HUGE MISTAKE!!!!

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As you can see in this photo, the end cap is recessed into the cylinder itself. Haulotte (the manufacturer) has ZERO information on how to remove these, but I noticed that the holes closer to the center were angled. Meaning that it's likely one could take a punch and hammer to inch the end cap on and off.

This technique did NOT work for me! To add insult to injury, the hex grub screw was also froze solid in place. No amount of Aerokroil could budge it, and I wanted to be very light on the propane torch, as the internal gaskets could turn to goo. So I decided to go for the nuclear option...

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...Which involved my drilling out the grub screw AND drilling/tapping the four holes to fit a bolt. I also fashioned a rudimentary "wrench" that allowed me to fasten all four bolt holes to said wrench. Even with an 8' cheater bar, the damn thing didn't budge a millimeter! :evil:

Which, this failure to remove the end caps resulted in me reaching deep into my pocket book and ordering two ~ $1,700.00 hydraulic cylinders :shock:
What's most annoying is that I could not find new or used outrigger cylinders at a decent price ANYWHERE online (even eBay)!! I had to create a Haulotte catalog account just so I could order the cylinders direct from them...at MSRP :evil: .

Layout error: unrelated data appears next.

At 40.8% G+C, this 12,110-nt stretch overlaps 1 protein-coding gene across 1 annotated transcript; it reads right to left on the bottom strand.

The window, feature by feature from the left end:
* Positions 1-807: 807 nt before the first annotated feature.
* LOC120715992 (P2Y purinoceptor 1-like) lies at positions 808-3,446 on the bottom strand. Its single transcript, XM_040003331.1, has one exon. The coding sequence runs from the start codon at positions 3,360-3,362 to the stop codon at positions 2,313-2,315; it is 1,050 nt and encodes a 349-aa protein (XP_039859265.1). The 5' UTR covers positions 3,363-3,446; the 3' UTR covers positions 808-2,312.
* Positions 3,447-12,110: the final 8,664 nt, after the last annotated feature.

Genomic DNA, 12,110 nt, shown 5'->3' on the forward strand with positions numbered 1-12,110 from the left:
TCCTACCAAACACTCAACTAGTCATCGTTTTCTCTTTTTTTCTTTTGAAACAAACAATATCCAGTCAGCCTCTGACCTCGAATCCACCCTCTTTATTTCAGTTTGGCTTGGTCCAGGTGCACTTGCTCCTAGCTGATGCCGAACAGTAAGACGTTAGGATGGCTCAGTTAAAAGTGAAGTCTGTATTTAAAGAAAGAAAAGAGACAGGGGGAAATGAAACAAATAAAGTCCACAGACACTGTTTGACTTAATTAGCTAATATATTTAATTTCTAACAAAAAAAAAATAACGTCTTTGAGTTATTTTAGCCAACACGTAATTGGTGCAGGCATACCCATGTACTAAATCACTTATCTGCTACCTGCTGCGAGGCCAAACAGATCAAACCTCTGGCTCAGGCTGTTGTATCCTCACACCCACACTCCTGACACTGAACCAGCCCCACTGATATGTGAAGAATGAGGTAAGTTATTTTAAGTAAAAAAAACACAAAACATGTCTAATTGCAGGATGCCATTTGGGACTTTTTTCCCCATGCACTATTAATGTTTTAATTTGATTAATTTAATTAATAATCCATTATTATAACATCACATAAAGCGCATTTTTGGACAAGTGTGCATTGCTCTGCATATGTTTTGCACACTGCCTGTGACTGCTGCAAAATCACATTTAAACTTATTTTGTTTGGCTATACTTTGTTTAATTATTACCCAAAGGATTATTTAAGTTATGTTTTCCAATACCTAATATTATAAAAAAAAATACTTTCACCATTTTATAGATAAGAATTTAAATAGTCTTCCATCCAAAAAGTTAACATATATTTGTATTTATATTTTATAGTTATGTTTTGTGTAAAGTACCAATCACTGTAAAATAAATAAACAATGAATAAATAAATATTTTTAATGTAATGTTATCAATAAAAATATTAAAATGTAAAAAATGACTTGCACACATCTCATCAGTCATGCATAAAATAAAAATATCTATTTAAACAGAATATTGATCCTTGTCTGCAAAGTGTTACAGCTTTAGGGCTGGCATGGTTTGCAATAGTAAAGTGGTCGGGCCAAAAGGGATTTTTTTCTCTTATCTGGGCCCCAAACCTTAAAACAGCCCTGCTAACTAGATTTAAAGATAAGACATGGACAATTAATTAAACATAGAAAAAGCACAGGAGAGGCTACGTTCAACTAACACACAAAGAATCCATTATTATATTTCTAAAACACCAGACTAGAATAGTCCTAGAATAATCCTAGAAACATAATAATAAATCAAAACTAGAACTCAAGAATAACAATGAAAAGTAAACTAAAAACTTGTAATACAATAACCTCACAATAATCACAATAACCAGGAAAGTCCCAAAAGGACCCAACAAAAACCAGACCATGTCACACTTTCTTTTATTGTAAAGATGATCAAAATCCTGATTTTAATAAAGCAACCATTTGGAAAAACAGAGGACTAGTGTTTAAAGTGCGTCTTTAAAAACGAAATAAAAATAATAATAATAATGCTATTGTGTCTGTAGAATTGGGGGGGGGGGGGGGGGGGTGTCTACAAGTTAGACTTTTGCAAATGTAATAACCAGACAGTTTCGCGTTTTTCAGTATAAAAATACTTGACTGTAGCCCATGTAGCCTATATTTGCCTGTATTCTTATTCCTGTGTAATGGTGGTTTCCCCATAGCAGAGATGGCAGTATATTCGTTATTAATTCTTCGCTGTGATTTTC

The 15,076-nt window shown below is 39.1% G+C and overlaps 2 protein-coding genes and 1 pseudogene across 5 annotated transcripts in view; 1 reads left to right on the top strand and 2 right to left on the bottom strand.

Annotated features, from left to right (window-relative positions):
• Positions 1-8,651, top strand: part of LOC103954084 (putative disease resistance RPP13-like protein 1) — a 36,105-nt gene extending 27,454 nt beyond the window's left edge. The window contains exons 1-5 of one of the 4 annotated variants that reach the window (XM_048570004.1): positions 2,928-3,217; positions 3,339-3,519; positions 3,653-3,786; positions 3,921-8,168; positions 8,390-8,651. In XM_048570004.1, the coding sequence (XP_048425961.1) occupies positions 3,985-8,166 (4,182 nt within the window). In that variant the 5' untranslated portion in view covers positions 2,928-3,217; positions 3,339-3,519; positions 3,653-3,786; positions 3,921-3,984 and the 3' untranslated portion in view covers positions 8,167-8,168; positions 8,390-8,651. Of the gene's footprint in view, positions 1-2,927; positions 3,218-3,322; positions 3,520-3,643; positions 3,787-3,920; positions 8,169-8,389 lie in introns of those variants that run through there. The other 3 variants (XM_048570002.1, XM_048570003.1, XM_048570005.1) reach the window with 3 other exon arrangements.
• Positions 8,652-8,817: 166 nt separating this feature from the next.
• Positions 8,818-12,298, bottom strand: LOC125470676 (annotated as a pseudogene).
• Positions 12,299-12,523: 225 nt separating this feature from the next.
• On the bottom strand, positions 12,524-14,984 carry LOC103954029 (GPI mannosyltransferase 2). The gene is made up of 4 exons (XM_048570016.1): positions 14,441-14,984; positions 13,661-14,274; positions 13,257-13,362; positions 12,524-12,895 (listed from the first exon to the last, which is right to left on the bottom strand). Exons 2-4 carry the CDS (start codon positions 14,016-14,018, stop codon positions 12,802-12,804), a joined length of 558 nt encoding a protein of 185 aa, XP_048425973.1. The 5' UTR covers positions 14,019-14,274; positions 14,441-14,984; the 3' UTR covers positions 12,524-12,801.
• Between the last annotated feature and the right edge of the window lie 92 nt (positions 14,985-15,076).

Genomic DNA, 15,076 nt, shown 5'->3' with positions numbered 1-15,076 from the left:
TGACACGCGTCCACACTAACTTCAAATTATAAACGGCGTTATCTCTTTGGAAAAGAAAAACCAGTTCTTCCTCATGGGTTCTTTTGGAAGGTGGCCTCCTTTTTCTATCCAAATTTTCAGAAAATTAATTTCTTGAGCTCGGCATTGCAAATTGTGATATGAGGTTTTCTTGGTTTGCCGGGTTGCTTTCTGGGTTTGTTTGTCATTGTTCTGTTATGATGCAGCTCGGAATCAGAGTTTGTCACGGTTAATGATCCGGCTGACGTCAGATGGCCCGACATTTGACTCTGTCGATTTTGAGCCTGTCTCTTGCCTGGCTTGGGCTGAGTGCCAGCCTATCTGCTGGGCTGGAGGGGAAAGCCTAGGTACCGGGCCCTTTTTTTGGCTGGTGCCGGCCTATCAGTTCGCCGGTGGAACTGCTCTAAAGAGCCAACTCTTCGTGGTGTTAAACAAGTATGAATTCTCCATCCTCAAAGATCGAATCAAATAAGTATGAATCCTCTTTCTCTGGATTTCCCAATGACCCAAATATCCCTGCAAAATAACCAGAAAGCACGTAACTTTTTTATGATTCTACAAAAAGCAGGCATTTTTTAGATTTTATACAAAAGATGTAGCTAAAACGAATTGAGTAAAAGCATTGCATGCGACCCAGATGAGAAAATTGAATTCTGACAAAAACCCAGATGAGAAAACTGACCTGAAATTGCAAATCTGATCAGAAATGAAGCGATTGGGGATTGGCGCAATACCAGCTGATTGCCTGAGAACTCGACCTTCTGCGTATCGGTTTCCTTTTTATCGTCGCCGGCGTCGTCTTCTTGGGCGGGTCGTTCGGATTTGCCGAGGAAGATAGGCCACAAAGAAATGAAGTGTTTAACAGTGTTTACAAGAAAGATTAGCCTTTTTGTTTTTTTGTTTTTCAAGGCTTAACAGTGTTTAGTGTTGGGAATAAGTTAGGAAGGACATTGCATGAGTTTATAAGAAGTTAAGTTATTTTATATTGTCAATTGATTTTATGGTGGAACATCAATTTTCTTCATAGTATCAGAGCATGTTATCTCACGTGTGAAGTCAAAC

The story about the war being lost over a horseshoe nail is rather apt here. I can't start any work on Eleanor until I get the barrier hung up, but I can't do that until I get the cylinders replaced...

....All that being said, there will be more to follow...
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Mike W.
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Re: 1976 BMW 530i "Eleanor" rebuild project

Post by Mike W. »

My experience with things hydraulic, mostly fork lifts, is that they always leak. At least a little. I remember I had to work on forklifts a bit long ago and one came in for a leak with no description of where. So I played with this and that and found a leak and fixed it. Wrong one. It was under certain conditions it leaked a lot, but under very specific conditions, and only then. Grrrr.
Mike W.



1980 528i, 3.5 euro, 5 speed conversion
1981 528i, 3.6, Recaros and more. Project
1998 328is, quick and efficient, but not satisfying
2000 528iit, Vacation mobile/wife's grocery getter
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keehn
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Location: Clear Spring, MD

Re: 1976 BMW 530i "Eleanor" rebuild project

Post by keehn »

Agreed. My Case 580c leaks a bit of hydraulic fluid, but that's because the seals and hoses are worn. That is another project I intend to tackle this year (making new hydraulic lines).

Update: The boom lift IS fixed (FINALLY!!!) and I've drilled all the holes in the garage steel, ready to receive the screws that will hold up each sheet of radiant barrier. That will happen this weekend. Plus, the local hornets have already begun their "exploration" of my garage, so I need to get the barrier up ASAP, as it will physically isolate a couple of inches between the outer garage skin and inner radiant barrier. The hornets at that point can do whatever they want, provided it doesn't breach the radiant barrier.

Next steps will be to move all tools from the old "garage" to the new one and begin retrieving and inventorying Eleanor's strewn mess of parts back into some semblance of order.

More to follow.